My decision to focus on printmaking has a lot to do with my upbringing in central Nebraska, where I grew up on a small farm. I spent most of my time playing, fishing, and working outdoors. I learned to drive a tractor at age six and began to pick up pipe, cut grass, hoe beans typical farmboy work. I learned to appreciate hard work and working with my hands. Printmaking allows me to relive that experiencethe physical exertion of rubbing and pulling a print by hand is some of the most rewarding work I do.
My upbringing taught me to appreciate not just the product of work, but the process itself. At 18, I went to work in a slaughterhouse in Lexington, where I learned plumbing, welding, electrical and mechanical systems, and honed my carpentry skills. This craftsmanshipthe ability to appreciate both the result of a hard days work and the experience of the work itselftranslates to the materials, tools and processes of printmaking today.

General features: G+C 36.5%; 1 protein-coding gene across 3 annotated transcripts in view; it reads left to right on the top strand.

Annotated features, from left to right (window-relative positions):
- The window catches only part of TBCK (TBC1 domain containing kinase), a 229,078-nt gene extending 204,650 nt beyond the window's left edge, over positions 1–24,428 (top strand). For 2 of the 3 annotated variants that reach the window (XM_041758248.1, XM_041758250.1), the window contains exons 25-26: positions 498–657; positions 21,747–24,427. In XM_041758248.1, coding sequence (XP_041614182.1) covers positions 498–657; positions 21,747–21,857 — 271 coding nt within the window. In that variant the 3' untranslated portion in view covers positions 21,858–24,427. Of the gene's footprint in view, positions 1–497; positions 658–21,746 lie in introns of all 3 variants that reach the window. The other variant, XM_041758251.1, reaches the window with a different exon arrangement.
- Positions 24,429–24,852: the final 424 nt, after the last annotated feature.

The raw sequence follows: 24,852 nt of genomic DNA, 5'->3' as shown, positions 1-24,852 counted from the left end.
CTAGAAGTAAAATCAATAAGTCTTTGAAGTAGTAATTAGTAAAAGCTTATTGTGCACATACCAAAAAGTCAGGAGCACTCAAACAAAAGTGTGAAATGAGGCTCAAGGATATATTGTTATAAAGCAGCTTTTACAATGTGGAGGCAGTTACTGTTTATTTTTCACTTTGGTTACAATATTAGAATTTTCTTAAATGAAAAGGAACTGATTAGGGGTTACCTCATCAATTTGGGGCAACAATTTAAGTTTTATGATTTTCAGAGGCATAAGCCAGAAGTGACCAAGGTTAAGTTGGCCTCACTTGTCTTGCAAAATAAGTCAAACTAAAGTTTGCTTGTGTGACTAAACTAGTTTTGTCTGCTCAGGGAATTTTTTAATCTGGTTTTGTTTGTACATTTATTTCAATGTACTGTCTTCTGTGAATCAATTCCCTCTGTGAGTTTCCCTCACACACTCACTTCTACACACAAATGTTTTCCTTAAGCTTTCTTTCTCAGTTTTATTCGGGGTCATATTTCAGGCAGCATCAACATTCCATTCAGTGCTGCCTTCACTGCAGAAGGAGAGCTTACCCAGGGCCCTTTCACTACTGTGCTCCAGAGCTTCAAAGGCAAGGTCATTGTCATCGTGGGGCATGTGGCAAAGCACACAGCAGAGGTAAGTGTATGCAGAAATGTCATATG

This is especially true when I cut my blocks for my prints. Understanding how certain woods will react to being carved allows me to enhance the visual experience, and at the same time connect more closely to the event to the process. I like to use objects from the scene I am creating, like scrap wood found in the alley I am drawing. This confidence and understanding of material and the different processes allows me to always be doing something different, and that helps me create that is new, exciting and interesting.